African Ministers Prioritize Women and Youth in Agricultural Reforms World Food Program Leaders Meet Tanzanian Officials at AGRF

The Africa Food Systems Forum 2023 recently witnessed a consensus among Agricultural Ministers from various African nations: a pressing need to empower women and youth in reshaping the agricultural landscape. Identified as the backbone of the future labor force, these groups have been chosen for prime focus, with plans to design opportunities tailored for them.

Agriculture Minister Hussein Bashe took the platform at the end of the AGRF summit, voicing his vision of fostering stronger ties between government entities, civil societies, and the private sector. His speech underscored the urgency for revamping global financial mechanisms. The primary goal? To establish foundations that sustainably transform food systems while bridging the intersection between food security and the looming challenge of climate change.

“Our food systems have a dichotomous relationship with climate change, being both victims and contributors,” Minister Bashe said. “Yet, within this dual role, lies our chance to harness these systems for a sustainable green future.” While acknowledging the challenges, Bashe underscored the collective responsibility to ensure food security and provide stable livelihoods, especially given Africa’s rapidly expanding population.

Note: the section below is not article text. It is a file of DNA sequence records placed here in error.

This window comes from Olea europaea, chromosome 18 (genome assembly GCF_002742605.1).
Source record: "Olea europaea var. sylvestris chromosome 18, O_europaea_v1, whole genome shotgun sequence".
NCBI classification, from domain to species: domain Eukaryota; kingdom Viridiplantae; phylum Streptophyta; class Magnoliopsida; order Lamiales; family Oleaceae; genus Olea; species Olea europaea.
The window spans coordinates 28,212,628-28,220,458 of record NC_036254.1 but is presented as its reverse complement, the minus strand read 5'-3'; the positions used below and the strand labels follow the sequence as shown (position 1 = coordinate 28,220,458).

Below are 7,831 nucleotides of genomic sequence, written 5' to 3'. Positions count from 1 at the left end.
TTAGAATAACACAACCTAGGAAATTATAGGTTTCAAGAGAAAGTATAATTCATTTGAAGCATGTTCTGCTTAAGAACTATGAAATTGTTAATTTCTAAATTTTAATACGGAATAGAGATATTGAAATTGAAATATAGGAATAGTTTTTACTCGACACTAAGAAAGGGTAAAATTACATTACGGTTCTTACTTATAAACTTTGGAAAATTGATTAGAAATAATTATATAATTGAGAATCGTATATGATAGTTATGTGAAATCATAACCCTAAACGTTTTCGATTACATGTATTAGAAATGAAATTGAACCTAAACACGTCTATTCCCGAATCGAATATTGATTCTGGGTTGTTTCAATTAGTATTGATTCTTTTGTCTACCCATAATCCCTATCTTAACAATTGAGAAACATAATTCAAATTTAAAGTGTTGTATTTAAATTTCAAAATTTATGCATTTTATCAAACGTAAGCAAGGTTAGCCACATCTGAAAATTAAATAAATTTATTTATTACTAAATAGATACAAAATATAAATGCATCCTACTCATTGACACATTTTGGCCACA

One of the forum’s breakthrough strategies is the commitment to cross-sector collaboration. Beyond the realm of agriculture, synergies will be built with sectors such as livestock, fisheries, environmental conservation, trade, and more. By aligning strategies and leveraging the strengths of each nation, the ministers hope to stimulate regional and continental food trades, eventually ensuring a stable food supply chain.

Echoing the proactive tone of the Africa Climate Summit, Bashe reiterated, “As we stand at the crossroads, we must embrace a green growth trajectory that unequivocally emphasizes people, environmental stewardship, and shared prosperity.”

Moreover, the forum recognized the intricate web connecting hunger, poverty, environmental degradation, and climate change. As Minister Bashe pointedly remarked, hunger and poverty are “relentless foes of the natural world.”

Adding depth to this narrative, Abdallah Ulega, the Minister for Livestock and Fisheries, highlighted the critical need for financial injections, cutting-edge technological adoption, and specialized training modules. The goal? To cultivate a new age of Agripreneurs primed to lead sustainable revolutions in the agricultural domain.

Ulega’s message was unambiguous: “A true transformation will only be realized when we eliminate gender disparities, paving the way for an egalitarian and inclusive food ecosystem.”

Highlighting the mounting pressures of climate change on global food systems, Ulega championed the importance of integrating resilient, environment-conscious strategies within agricultural frameworks. His call to action emphasized curbing greenhouse emissions and instilling sustainable practices from farm to table.

Closing on a visionary note, Ulega pressed for intensified investments in agricultural innovation. By emphasizing value addition, Africa not only safeguards against post-harvest wastage but also positions itself as a fortress of food security, ready to feed its people and offer surplus to the world.